What do you mean by a block, or two blocks? A block can be divided into atoms(or molecules if it is a compound, but I'll just use atoms for simplicity), which are held together by forces of attraction, have small amounts of space in-between, and repel when pushed against each other. So even one block is made up of many tiny blocks i.e. atoms which have gaps between them. So what happens when you apply a force on one area of the block? The atoms only in that particular area experience the force initially, and so they should be on the verge of being displaced, but then 3 things happen:

  1. The atoms are about to be displaced but because there is a force of repulsion when atoms are squeezed against each other, they can't pass through each other, and a minimum gap is maintained. So the force is carried over to the next atoms, and then to the next and so on, in a line along the force. This is how the force gets spread horizontally, parallel to the initial force.

  2. The atoms that are about to be displaced pull on the other atoms surrounding it, attempting to pull them in the direction of the force. Those atoms then pull on the other atoms surrounding them, and so on until atoms at both the bottom and the top experience the initial force. This is how the force gets spread vertically and also diagonally.

  3. Finally when initial force is carried over to the atoms at the bottom, they are about to be displaced, but they experience a frictional force, which prevents them from being displaced. Then just like the 2nd point except this time starting from the bottom, the frictional force also carries over to the surrounding atoms, and this keeps on happening, until all atoms experience the frictional force, and so none of them get displaced.

That was the detailed mechanism of how forces get distributed within one block. Now we can take the same principles and see how it applies to two separate blocks that are 'touching'. As we have already seen, at the atomic scale, the atoms of the two block will have a repulsive force between them and a minimum gap will be maintained. If two blocks are 'touching' such that the gap between the atoms of one block to another are already at a minimum then the forces will get distributed between both blocks. Otherwise not, and only the friction of the first block will apply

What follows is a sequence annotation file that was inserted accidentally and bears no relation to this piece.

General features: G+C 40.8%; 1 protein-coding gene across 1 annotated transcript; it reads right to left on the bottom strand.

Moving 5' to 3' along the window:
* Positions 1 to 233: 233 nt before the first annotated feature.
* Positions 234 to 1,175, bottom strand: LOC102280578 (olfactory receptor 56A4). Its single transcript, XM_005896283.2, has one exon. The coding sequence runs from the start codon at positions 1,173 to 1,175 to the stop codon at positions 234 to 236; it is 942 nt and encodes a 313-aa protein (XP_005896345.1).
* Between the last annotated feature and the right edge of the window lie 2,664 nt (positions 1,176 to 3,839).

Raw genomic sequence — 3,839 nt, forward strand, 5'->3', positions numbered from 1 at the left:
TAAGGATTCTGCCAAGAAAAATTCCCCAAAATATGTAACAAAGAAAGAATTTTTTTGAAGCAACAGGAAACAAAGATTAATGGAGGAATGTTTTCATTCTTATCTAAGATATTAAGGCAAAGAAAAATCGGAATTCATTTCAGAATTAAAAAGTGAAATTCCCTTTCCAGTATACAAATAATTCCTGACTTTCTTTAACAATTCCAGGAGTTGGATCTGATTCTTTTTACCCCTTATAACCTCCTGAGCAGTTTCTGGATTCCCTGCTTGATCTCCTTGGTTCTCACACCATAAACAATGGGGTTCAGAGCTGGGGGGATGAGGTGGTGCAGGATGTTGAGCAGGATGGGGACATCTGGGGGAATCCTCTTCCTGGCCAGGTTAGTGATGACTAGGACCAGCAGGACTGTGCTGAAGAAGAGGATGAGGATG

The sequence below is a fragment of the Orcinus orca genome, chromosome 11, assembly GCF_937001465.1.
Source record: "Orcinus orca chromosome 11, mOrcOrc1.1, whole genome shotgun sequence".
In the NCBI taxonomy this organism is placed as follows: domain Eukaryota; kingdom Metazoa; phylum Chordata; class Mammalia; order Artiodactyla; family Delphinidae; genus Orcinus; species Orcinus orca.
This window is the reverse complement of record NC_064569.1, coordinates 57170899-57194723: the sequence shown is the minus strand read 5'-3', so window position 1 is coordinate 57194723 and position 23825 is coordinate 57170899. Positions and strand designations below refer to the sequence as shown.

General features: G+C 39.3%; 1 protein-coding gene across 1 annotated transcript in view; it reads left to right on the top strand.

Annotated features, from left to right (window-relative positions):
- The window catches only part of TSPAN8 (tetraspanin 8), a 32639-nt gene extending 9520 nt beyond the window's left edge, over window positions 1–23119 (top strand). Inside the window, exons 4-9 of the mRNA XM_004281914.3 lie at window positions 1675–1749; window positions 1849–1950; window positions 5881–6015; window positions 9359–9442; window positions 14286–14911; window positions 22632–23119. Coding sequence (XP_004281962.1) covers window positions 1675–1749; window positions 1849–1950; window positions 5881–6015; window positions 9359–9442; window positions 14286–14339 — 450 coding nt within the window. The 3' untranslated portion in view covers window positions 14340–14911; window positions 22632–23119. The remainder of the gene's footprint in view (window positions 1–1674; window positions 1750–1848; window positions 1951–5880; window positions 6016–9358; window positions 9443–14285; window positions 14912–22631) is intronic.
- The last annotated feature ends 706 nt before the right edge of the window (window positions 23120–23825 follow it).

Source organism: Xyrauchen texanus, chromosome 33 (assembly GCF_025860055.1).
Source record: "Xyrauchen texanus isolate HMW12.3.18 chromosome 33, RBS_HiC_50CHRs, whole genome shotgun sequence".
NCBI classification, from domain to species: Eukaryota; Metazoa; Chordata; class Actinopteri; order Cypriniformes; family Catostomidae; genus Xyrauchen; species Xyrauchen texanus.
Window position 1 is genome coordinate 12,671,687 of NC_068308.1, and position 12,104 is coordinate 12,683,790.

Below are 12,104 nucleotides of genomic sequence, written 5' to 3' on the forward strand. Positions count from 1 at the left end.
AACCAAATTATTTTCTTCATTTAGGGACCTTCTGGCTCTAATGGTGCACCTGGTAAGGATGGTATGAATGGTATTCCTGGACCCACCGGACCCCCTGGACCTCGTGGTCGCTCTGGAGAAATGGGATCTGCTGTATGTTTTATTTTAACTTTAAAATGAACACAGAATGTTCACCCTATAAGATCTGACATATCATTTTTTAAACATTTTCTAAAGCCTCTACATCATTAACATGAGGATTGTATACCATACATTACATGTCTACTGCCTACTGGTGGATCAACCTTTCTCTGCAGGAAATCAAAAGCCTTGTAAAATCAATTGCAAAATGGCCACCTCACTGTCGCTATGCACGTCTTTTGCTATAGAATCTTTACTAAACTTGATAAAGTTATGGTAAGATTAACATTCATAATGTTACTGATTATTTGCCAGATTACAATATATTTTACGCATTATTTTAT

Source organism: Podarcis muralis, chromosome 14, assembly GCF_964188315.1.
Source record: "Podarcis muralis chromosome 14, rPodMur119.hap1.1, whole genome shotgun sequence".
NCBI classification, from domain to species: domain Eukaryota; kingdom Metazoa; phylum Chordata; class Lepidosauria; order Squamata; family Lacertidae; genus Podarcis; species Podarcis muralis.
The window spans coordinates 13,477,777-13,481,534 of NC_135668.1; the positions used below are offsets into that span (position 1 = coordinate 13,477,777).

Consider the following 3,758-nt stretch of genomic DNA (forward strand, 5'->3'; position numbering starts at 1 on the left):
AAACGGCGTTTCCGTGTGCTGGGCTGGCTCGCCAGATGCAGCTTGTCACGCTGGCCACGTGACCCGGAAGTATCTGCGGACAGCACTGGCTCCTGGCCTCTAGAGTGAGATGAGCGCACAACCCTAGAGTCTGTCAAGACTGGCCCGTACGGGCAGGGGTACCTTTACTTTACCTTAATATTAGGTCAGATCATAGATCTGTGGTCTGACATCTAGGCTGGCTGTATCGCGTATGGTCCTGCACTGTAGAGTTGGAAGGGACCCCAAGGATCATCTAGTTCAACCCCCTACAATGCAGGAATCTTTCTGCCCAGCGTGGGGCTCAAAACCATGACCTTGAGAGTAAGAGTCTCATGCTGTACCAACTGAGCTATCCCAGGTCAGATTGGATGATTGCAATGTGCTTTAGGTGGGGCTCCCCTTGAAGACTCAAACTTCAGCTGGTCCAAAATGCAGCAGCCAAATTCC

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The practical answer, corresponding to real rigid blocks, is that there is no friction force at the second block.

The reasons are:

  1. the macroscopic contact between blocks doesn't mean a full microscopic contact as happens inside each of the blocks.

  2. The original question assumes no deformation, that is: rigid bodies. It translates in real life for blocks where the elastic deformation is neglible compared with the microdistances between the blocks.

  3. There is a level arm between the applied force and the reaction friction force. But I assume that the microdetails of the contact area of the first block can generate enough couple to prevent any twist.